Hi Bob - welcome to the Forum.

Don't get too hung up on what the four wheel drive magazines say about open and locking differentials. For snow plowing with a basic pickup, you can get buy with any one of the multitude of systems out there. Full time, part time, Quadra-trac etc all work. What is important is that there be some way to lock the differential in the transfer case to send equal torque to the front and rear axle when you are plowing. Transfer cases that use clutches to transfer power, I believe, are not up to the long term abuse of constantly shifting power fore and aft while plowing. Locking these types (ie. the GM AutoTrac) into 4Hi or 4Lo will give virtually no trouble.

As to the off road magazines' touting lockers etc, they are useful if you are going off road in off-camber situations, but for snow plowing, don't sweat it that you don't have one. In fact, our last truck was ordered specifically without a rear posi with its main job being plowing. It will plow inch for inch with my truck that I bought off the lot with a posi. The posi can lead to you getting stuck or body damage in a side hill situation as the rear end will shoot down hill when spinning.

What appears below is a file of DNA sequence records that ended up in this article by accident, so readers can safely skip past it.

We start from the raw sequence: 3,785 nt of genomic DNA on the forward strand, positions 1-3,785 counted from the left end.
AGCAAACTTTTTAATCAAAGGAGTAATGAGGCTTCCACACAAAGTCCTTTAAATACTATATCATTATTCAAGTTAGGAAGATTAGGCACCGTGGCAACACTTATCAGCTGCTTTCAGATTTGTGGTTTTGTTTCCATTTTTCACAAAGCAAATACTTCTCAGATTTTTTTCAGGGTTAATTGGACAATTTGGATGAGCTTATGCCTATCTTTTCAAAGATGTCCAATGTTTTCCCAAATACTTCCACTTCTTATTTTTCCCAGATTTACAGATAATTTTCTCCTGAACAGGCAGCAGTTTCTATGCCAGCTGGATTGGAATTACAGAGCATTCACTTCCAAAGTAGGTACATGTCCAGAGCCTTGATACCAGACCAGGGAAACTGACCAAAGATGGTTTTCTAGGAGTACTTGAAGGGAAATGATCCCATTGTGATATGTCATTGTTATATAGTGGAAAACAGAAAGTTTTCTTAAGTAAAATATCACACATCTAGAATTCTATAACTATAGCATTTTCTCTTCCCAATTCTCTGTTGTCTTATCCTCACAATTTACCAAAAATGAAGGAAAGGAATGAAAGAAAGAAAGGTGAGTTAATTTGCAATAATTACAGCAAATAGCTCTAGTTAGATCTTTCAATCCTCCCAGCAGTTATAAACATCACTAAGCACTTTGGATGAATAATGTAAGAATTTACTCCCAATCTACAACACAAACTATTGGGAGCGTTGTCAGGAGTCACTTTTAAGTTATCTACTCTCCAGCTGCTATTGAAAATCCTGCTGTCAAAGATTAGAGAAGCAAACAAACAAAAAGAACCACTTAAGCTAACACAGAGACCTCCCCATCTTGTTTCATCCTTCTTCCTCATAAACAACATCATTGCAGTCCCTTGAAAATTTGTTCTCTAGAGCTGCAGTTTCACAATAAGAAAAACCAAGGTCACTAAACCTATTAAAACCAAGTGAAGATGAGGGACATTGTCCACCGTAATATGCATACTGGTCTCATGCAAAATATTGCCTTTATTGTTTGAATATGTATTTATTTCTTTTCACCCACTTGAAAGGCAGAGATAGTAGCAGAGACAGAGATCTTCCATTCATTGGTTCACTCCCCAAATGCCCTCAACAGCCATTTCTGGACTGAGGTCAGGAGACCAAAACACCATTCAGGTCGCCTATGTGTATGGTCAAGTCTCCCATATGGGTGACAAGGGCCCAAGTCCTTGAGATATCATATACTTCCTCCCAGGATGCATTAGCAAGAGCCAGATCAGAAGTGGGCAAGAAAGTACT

Hope this helps - we are not usually so long winded here.


Senior Member
Ft. Wayne IN